Back on track

The running track…what used to be my second home for the best part of my teenage years. I started in Year 7, aged 12 and absolutely loved it. I was fast and I just loved running. It became more serious when I was about 14. There was rarely a day in the week when I wasn’t training or competing. I dedicated all my time on focussing on being the best I could be, trying to get personal bests to help me achieve my ultimate goal of becoming a professional athlete. That was the dream. But instead I became a professional anorexic. That is the nightmare.

If I wanted to be a professional athlete I had to train harder, I had to run faster and that is where anorexia started to creep in (although I didn’t know it at the time). Ultimately, if I wanted to run faster I had to be thinner. So, from the age of 14, striving to become the professional athlete, my weight loss attempts began. Athletics and running weren’t fun anymore. Don’t get me wrong, I had a brilliant training group with lovely people and I did occasionally get the odd P.B., but niggling away in the back of my mind was that constant desire to lose weight and be thinner. And obviously, it’s very difficult to train efficiently when you have barely eaten all day. But to me, the only reason I was running badly was because I was too fat.

Bex Quinlan teenage athlete eating disorder running
Bex Quinlan as a teenage athlete

I’d always hoped that when I went to university, I would get the good coaching that I needed and  I would be free to lose the weight I needed which would set me on my way to achieving the dream. But the nightmare became a living hell. Over the course of the 8 months I was at university, I progressively lost more and more weight and my running became worse and worse. It was torture. I hated it. How could my running be getting worse when I was losing weight? The more I could feel my dream slipping away, the more I slipped into the nightmare. Eventually, it didn’t matter that I couldn’t run well anymore because I could be thin instead. The running and athletics simply became a way to burn calories, although by the end I couldn’t physically run anymore. My identity as an athlete was gone and the following years in hospital developed my identity as an anorexic.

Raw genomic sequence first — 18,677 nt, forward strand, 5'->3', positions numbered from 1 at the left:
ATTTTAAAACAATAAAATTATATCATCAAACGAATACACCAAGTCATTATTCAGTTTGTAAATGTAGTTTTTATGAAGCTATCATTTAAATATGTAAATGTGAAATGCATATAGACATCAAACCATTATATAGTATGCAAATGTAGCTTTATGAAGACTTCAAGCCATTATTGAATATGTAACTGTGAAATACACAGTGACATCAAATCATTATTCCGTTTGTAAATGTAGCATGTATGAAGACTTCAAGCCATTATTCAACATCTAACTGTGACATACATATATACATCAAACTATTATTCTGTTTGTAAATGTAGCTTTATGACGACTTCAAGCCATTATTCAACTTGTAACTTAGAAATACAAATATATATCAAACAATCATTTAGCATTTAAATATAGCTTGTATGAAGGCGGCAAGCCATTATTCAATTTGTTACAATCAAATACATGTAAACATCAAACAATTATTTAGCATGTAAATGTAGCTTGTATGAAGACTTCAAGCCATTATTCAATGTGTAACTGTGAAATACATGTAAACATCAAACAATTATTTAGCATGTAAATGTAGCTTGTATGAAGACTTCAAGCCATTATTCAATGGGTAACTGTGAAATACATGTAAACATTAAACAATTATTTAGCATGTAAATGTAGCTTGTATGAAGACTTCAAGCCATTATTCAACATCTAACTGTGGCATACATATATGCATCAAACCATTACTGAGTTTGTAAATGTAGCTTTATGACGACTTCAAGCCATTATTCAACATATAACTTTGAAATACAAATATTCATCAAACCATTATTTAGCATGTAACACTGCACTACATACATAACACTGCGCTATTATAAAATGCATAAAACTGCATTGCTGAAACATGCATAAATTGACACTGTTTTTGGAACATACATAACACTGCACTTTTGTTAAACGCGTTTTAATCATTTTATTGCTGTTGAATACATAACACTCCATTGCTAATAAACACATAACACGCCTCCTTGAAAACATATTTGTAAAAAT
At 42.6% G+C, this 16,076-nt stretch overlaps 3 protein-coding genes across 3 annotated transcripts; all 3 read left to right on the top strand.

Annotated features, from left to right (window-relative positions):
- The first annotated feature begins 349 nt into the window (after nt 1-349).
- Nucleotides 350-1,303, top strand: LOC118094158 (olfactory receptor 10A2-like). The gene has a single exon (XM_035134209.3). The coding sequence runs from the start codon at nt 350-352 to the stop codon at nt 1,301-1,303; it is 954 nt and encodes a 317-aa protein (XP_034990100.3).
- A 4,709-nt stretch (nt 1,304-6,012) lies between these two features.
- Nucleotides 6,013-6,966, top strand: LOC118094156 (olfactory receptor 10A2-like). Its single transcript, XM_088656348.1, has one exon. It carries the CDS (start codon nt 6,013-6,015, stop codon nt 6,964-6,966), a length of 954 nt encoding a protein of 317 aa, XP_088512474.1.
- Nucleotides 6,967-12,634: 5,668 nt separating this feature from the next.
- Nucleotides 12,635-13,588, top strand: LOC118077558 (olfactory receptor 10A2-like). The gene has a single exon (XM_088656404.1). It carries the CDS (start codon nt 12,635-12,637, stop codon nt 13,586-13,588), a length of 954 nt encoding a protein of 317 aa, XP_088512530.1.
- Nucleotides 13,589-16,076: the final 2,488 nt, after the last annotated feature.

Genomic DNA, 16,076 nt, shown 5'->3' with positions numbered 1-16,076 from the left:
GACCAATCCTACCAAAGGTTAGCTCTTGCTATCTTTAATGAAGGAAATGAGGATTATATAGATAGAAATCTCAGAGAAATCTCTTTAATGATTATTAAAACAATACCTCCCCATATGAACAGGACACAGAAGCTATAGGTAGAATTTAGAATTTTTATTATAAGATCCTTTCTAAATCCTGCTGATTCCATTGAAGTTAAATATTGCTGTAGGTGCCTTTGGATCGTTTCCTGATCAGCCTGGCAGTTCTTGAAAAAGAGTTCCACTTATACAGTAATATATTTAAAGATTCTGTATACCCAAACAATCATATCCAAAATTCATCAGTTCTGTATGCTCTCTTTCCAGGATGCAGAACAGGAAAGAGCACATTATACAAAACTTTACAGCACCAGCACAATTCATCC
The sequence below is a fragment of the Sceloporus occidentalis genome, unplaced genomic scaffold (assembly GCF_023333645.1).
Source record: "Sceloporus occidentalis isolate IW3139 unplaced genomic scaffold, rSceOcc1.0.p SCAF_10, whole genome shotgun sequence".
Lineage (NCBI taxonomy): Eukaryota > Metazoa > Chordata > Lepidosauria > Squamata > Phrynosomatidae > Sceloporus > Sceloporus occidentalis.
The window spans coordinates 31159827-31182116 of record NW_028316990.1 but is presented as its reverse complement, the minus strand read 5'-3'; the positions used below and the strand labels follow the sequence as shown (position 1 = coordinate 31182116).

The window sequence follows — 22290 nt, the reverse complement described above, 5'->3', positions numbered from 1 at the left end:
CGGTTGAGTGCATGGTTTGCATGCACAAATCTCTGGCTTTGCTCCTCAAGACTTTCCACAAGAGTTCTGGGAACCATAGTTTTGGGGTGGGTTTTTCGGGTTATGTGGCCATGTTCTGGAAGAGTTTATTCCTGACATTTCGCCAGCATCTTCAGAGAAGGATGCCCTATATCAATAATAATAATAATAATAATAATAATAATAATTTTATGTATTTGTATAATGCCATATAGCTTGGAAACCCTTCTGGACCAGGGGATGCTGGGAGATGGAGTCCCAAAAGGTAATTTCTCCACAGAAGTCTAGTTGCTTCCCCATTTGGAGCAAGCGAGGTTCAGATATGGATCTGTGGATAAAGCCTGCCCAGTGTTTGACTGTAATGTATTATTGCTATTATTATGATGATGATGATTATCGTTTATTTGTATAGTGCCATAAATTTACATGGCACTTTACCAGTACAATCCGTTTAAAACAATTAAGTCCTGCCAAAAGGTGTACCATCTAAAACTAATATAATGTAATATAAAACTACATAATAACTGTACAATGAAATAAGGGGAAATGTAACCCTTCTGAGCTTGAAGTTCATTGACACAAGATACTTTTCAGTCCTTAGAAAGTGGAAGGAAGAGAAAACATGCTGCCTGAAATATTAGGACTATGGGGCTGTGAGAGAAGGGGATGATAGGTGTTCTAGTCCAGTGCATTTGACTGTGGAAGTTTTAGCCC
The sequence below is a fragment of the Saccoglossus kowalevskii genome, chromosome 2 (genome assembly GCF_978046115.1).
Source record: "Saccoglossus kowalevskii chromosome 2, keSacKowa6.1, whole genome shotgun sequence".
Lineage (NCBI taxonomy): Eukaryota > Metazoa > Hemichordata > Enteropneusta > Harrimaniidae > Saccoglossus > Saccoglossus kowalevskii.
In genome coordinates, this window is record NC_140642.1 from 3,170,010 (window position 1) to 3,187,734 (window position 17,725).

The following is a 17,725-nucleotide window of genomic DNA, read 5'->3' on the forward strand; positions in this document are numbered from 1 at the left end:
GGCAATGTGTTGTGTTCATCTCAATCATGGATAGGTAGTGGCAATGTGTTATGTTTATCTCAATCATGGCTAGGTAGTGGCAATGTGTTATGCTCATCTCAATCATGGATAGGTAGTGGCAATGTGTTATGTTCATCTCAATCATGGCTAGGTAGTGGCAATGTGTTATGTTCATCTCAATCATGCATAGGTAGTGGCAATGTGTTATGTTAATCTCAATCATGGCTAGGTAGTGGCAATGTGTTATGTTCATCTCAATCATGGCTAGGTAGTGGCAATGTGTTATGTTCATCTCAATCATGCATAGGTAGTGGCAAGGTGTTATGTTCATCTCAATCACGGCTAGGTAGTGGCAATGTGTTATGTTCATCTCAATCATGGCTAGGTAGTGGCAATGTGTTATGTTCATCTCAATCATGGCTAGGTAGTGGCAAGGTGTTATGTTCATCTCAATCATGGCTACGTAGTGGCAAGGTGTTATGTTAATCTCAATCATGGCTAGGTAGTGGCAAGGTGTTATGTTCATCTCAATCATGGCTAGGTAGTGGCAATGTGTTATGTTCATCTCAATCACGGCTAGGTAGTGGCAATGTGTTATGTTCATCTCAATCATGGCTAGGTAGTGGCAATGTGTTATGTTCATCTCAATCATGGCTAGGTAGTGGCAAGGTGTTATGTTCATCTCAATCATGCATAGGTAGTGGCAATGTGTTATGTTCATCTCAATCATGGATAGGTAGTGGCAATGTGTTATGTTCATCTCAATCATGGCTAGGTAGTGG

I never imagined after 4 years of a revolving door taking me in and out of hospital that I would ever step foot on a track again. That part of my life had gone. But now, 5 years since my last admission, I am stepping back on the track. And I am pleased to say it didn’t pick up from where it left off. Last week I completed my first training session and it felt incredible. It wasn’t a slog like before. Yes I ran slowly and didn’t complete the whole session but that wasn’t shattering my dreams, it was taking me away from my nightmare.  The dream of being an athlete has gone, and I know I risk the negative emotions and drive to be the best coming back but, on the other hand, if I can stay mentally (and physically) strong enough, it has huge potential to help me.

I’m going to try and keep numbers out of the equation. My life at the moment is dictated by numbers-weight, calories, exercise…you name it, I’ll number it! But I’m going to keep my athletics training number free. I’m not going to measure distances or times. I cannot and will not let it be about that. Last week, being with other people, belonging to a group and doing something that I did actually used to love just made me feel happy. Running felt fun again and I was back in my second home. And that is what I am going to hold on to. The idea that losing weight could help me run faster was tested and failed. I know that gaining a bit of weight would help my running, and life, get better. Whilst I’m not ready to take that risk yet, in the not too distant future, running and training again could help me break free from the nightmare.





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